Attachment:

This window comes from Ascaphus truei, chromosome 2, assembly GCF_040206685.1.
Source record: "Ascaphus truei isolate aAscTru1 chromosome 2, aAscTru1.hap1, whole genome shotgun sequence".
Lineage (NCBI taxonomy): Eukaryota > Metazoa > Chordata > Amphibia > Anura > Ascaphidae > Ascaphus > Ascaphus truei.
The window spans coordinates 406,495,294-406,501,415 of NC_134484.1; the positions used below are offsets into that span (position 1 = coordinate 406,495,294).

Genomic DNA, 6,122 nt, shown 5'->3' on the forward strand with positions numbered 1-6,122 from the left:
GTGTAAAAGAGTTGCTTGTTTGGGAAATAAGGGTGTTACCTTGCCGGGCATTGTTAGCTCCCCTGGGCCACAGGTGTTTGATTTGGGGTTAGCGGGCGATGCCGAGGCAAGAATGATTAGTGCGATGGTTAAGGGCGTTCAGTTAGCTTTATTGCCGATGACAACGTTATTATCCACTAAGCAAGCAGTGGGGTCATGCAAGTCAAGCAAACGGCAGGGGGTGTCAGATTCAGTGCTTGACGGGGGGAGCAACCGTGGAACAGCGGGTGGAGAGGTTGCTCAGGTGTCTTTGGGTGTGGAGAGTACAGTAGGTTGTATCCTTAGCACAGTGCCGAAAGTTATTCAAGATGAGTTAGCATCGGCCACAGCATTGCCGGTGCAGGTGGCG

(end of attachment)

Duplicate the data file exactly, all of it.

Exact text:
This window comes from Ascaphus truei, chromosome 2, assembly GCF_040206685.1.
Source record: "Ascaphus truei isolate aAscTru1 chromosome 2, aAscTru1.hap1, whole genome shotgun sequence".
Lineage (NCBI taxonomy): Eukaryota > Metazoa > Chordata > Amphibia > Anura > Ascaphidae > Ascaphus > Ascaphus truei.
The window spans coordinates 406,495,294-406,501,415 of NC_134484.1; the positions used below are offsets into that span (position 1 = coordinate 406,495,294).

Genomic DNA, 6,122 nt, shown 5'->3' on the forward strand with positions numbered 1-6,122 from the left:
GTGTAAAAGAGTTGCTTGTTTGGGAAATAAGGGTGTTACCTTGCCGGGCATTGTTAGCTCCCCTGGGCCACAGGTGTTTGATTTGGGGTTAGCGGGCGATGCCGAGGCAAGAATGATTAGTGCGATGGTTAAGGGCGTTCAGTTAGCTTTATTGCCGATGACAACGTTATTATCCACTAAGCAAGCAGTGGGGTCATGCAAGTCAAGCAAACGGCAGGGGGTGTCAGATTCAGTGCTTGACGGGGGGAGCAACCGTGGAACAGCGGGTGGAGAGGTTGCTCAGGTGTCTTTGGGTGTGGAGAGTACAGTAGGTTGTATCCTTAGCACAGTGCCGAAAGTTATTCAAGATGAGTTAGCATCGGCCACAGCATTGCCGGTGCAGGTGGCG